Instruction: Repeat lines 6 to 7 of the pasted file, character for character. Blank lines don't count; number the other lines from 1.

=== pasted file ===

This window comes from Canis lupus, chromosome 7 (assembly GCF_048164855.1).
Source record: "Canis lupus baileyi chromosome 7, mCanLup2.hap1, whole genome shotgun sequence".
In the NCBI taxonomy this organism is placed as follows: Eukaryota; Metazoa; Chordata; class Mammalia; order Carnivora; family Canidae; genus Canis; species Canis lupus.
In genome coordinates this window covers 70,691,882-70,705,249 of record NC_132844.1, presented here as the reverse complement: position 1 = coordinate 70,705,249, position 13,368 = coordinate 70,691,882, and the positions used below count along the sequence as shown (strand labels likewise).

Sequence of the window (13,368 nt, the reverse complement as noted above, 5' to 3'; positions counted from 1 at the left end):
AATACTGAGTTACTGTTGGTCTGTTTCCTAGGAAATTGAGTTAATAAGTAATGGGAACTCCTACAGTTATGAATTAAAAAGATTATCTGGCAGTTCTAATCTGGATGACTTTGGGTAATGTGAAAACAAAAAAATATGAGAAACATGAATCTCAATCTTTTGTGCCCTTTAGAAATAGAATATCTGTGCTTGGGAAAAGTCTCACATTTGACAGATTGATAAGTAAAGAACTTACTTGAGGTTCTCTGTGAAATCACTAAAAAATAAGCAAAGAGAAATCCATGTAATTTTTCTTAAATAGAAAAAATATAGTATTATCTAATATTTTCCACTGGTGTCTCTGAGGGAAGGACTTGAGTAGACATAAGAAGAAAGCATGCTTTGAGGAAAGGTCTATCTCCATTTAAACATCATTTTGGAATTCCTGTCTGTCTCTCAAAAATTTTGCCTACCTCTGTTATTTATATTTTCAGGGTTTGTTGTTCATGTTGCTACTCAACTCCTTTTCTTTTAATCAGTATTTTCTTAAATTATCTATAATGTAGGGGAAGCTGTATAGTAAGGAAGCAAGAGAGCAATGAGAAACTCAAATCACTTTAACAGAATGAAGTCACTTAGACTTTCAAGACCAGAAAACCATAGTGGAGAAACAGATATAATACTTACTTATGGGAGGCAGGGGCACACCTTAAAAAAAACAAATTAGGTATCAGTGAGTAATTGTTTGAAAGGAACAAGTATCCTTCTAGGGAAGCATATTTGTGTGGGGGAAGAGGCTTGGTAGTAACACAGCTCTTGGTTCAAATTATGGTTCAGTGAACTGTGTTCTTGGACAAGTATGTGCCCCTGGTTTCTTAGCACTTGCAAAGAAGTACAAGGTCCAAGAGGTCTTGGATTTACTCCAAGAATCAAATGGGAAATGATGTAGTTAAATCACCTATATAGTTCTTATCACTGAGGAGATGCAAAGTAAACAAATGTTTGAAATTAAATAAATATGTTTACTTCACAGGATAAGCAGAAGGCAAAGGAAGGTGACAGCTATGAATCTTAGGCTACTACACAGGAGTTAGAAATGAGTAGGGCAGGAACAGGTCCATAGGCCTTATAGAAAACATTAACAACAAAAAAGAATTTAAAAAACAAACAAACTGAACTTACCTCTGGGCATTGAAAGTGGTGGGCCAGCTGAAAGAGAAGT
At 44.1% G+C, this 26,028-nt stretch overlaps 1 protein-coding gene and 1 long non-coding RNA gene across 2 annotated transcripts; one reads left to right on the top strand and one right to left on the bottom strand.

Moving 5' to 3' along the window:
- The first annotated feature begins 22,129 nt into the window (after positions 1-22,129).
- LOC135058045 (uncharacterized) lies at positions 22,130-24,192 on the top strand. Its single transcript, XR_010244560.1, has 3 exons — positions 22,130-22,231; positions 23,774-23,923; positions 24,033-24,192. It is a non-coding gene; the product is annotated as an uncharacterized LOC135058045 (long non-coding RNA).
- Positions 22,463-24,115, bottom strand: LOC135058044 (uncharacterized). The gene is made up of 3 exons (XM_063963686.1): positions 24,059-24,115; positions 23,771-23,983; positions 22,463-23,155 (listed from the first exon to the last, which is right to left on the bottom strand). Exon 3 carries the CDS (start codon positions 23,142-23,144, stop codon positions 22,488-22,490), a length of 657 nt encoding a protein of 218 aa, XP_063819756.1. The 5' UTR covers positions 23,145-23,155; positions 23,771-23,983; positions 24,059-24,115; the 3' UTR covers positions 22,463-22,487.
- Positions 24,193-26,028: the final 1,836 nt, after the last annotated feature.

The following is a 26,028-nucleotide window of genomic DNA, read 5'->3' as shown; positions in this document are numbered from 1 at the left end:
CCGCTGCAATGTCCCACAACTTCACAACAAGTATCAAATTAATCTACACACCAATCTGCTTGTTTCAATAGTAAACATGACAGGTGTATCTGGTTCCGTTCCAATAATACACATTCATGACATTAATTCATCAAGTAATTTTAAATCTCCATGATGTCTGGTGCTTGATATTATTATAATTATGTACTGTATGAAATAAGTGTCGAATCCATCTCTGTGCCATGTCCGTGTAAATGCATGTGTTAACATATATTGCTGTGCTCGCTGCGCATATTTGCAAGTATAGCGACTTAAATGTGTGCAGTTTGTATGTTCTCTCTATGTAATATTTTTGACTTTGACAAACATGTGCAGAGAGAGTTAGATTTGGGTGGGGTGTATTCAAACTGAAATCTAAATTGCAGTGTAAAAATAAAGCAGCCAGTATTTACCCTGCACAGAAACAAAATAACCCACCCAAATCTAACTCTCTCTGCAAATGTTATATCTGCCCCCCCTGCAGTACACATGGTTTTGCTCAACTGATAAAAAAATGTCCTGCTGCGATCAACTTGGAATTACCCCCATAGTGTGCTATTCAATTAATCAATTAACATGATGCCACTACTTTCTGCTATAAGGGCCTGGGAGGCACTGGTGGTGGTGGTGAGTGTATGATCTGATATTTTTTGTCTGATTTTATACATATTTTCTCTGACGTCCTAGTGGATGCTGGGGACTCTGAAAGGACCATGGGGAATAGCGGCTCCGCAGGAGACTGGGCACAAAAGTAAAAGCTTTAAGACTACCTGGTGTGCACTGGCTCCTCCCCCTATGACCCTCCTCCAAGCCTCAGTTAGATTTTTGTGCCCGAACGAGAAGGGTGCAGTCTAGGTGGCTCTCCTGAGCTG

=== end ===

AATACTGAGTTACTGTTGGTCTGTTTCCTAGGAAATTGAGTTAATAAGTAATGGGAACTCCTACAGTTATGAATTAAAAAGATTATCTGGCAGTTCTAATCTGGATGACTTTGGGTAATGTGAAAACAAAAAAATATGAGAAACATGAATCTCAATCTTTTGTGCCCTTTAGAAATAGAATATCTGTGCTTGGGAAAAGTCTCACATTTGACAGATTGATAAGTAAAGAACTTACTTGAGGTTCTCTGTGAAATCACTAAAAAATAAGCAAAGAGAAATCCATGTAATTTTTCTTAAATAGAAAAAATATAGTATTATCTAATATTTTCCACTGGTGTCTCTGAGGGAAGGACTTGAGTAGACATAAGAAGAAAGCATGCTTTGAGGAAAGGTCTATCTCCATTTAAACATCATTTTGGAATTCCTGTCTGTCTCTCAAAAATTTTGCCTACCTCTGTTATTTATATTTTCAGGGTTTGTTGTTCATGTTGCTACTCAACTCCTTTTCTTTTAATCAGTATTTTCTTAAATTATCTATAATGTAGGGGAAGCTGTATAGTAAGGAAGCAAGAGAGCAATGAGAAACTCAAATCACTTTAACAGAATGAAGTCACTTAGACTTTCAAGACCAGAAAACCATAGTGGAGAAACAGATATAATACTTACTTATGGGAGGCAGGGGCACACCTTAAAAAAAACAAATTAGGTATCAGTGAGTAATTGTTTGAAAGGAACAAGTATCCTTCTAGGGAAGCATATTTGTGTGGGGGAAGAGGCTTGGTAGTAACACAGCTCTTGGTTCAAATTATGGTTCAGTGAACTGTGTTCTTGGACAAGTATGTGCCCCTGGTTTCTTAGCACTTGCAAAGAAGTACAAGGTCCAAGAGGTCTTGGATTTACTCCAAGAATCAAATGGGAAATGATGTAGTTAAATCACCTATATAGTTCTTATCACTGAGGAGATGCAAAGTAAACAAATGTTTGAAATTAAATAAATATGTTTACTTCACAGGATAAGCAGAAGGCAAAGGAAGGTGACAGCTATGAATCTTAGGCTACTACACAGGAGTTAGAAATGAGTAGGGCAGGAACAGGTCCATAGGCCTTATAGAAAACATTAACAACAAAAAAGAATTTAAAAAACAAACAAACTGAACTTACCTCTGGGCATTGAAAGTGGTGGGCCAGCTGAAAGAGAAGT
At 44.1% G+C, this 26,028-nt stretch overlaps 1 protein-coding gene and 1 long non-coding RNA gene across 2 annotated transcripts; one reads left to right on the top strand and one right to left on the bottom strand.